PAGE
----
GOODBYE, Mavitch's apartment. You look the same square, squeezed thing you did almost 25 years ago, the middle of three crates of rooms stacked on garages and tilting up a hillside, an unlikely and precarious place to live. Still a small child, I stood amongst the boxes of moving-in day and looked out the front window with my father and mother. Leaves were falling in the rain like doused stars nobody had ever noticed. Overcast had become downcast, and clouds of awkward gray bumped about and tried to hide in the shapes of earthly things, houses, trees, fences. The street below curved unhurriedly uphill, inviting feeble feet and seeming to reassure the befuddled that it led somewhere simple and beautiful.
I asked my mother what would she do if I got lost in the city's newness.
``Heaven forbid that should ever happen. But if it did, your father and I would search for you everywhere, even under toadstools, until we found you. Then we would bring you home and sit you down in a chair and just look at you, our precious boy.''
``Just look at me?''
My mother smiled and nodded, and I understood that only looking at someone you loved and did not lose, only looking and saying nothing took all your strength.
Less than a block away was a hill so steep that the houses on either side of the street running up it looked always on the point of crumbling between their slightly askew roofs and propped-up foundations, like those tiny sandwiches barely held together by toothpicks. They didn't, thank goodness, nor did they stoop under the weight of snow that seemed to fall in clumps, as if shoveled off rooftops even higher. Down this hill on his sled a boy could fly through the very chatters of windy teeth, and a friend at the top could wave a splendid goodbye, turn, and vanish into the snowfall and into the past, for nothing is closer than joy and memory.
Goodbye to Ravenna Park nearby, likewise unchanged. The roots of its trees, mostly oak, grip the ground like birds' claws, hinting that trees could fly if they wanted to, if not for the good they do sweet grass, if not for the charity of shade they give. The sky is almost always moving, like an ocean whose breakers are clouds, stormy gray or whimsical white, and whose beach is the air you breathe.
The park has an old tennis court with smudged lines and froggy-green surface, like something once lost underwater, where I taught myself to play the game. Sometimes, bringing three Woolworth's rackets, I would waylay my father and mother as they walked home hand in hand from the school where he taught. My father was a dreamer, and it was nothing to him to walk along with his beard tilted up toward the sky, a man of such wisdom he had to carry the excess of it in a bookbag slung over his shoulder. If it hadn't been for my mother finding the way, he might have stumbled on the hard world. Into their hands I would press rackets and beseech them to the court where, they on one side of the net, and I on the other, we would play a kind of triples. My father swung at the ball and missed, growing more absent-minded and gentle, as if the racket were somebody's trust, and he didn't want to make a weapon of it. My mother hit the ball not only over the net but over the fence around the court. Perhaps, in a sky where nothing earnest enough ever falls, it is still sailing. There are places where nothing is lost.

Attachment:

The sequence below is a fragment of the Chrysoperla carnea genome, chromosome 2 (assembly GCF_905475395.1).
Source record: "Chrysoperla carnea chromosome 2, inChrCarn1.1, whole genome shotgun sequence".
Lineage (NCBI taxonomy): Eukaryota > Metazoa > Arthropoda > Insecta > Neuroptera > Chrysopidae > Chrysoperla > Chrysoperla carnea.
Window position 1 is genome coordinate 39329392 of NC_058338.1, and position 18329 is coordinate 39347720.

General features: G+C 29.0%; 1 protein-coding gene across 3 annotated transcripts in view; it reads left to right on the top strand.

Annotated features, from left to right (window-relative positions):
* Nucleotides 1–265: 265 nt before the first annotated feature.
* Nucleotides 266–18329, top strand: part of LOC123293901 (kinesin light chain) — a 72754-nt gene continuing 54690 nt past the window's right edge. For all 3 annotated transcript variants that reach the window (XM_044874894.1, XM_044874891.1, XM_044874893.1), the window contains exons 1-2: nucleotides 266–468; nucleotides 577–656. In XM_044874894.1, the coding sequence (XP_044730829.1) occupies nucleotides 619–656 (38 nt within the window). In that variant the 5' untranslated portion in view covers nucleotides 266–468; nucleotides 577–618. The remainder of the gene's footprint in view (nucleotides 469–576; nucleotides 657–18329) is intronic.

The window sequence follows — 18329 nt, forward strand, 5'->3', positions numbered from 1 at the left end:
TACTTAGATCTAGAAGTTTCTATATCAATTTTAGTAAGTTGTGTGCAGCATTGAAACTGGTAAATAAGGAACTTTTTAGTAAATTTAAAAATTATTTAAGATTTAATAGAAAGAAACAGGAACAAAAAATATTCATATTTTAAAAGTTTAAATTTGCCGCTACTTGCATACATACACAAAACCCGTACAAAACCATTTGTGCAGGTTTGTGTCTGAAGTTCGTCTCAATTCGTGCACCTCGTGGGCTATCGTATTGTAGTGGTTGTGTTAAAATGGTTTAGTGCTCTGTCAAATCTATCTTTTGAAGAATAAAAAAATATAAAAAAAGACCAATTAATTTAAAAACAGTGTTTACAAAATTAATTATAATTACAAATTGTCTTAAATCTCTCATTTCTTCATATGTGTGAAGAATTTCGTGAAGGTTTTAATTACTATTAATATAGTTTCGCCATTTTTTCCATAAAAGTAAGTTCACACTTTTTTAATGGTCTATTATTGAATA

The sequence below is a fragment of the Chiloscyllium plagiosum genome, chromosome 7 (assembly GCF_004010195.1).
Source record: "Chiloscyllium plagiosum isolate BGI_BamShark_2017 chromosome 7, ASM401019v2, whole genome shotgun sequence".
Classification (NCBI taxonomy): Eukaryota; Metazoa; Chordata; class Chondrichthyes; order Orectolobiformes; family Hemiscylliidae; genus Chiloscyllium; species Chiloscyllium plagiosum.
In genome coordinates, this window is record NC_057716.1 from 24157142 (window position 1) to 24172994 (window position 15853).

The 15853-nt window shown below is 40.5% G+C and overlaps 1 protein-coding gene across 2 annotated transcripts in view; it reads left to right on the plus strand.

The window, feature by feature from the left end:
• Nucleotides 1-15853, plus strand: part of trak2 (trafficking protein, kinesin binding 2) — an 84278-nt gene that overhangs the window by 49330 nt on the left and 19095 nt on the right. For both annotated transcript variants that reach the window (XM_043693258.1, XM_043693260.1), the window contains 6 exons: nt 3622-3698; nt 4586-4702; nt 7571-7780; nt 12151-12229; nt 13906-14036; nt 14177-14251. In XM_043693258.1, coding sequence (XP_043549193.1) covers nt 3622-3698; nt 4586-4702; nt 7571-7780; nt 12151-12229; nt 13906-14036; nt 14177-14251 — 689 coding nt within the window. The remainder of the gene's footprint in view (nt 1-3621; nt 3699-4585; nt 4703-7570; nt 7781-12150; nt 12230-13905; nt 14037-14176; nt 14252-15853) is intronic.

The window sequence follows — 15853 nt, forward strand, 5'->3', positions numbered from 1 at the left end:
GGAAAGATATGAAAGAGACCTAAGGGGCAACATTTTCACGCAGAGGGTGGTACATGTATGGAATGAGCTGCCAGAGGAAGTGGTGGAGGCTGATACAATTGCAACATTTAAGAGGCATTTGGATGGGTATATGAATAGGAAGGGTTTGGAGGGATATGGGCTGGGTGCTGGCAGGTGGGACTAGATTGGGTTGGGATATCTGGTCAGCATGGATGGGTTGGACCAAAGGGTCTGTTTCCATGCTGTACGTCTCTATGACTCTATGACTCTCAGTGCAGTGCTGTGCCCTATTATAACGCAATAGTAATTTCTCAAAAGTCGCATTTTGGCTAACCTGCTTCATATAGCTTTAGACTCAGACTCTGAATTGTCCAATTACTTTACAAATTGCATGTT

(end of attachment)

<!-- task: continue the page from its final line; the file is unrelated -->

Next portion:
Goodbye to sunrises that woke me from deep sleep with the touch of their quiet, casting a willow-branch net of shadows on my wall and catching every bit of pink light that swam there. I met the day fearless as a fisherman.
Goodbye to sunsets that seemed to make themselves little and human just for me. My favorite was the red-faced one with the halo of tinted clouds over it, as if a celestial soul were embarrassed to be praised for more goodness than it truly possessed, and wanted nothing more than just to sink out of sight and be forgotten.
Goodbye to my father sitting up in bed at night with a book propped on his knees, sighing that people in the real world never came up even to the ankles of people in imagined ones, yet with pity in the corner of his eyes for those who had neither book nor bed, and even for the wind that seemed to sweep and sweep the shadows of the sky with its noisy broom.
Goodbye to my mother kneeling by her bed and saying her prayers as my father read his book, her hands clasped over her heart, her feet touching heels and looking serious as a wishbone. She prayed for my father, may he not lose sight of the practical in his pursuit of the ethereal. She prayed for her son, may he grow up to be good, but not too good for the world; a man too good for the world is no good to himself or others. And for herself, may she have the courage to be happy.
I imagined her prayers flying like robins, her favorite bird, straight up through the ceiling of Mavitch's apartment into the night. So intent were they that they didn't even take time to stop and pluck worms out of the stars. They flew all night to the very end of things, where the beginning has been waiting all along, like a ready-made bird's nest for them to land in and make a home.
Goodbye to the skyline that is now so different from then, with more and taller buildings, like thick eyebrows growing vertically, and goodbye to the hills and streets with more and faster people. Goodbye to the lovely gray eyes of the rain that widen, grow misty, and overflow, conferring a kind of equality on rich and poor, young and old. I was a child in this city so many years ago, and yet it seems like only yesterday.
That is the blessing of getting older. My memories stay new, stay close, and they won't let me feel my age. I shall be the last, the very last, to realize it.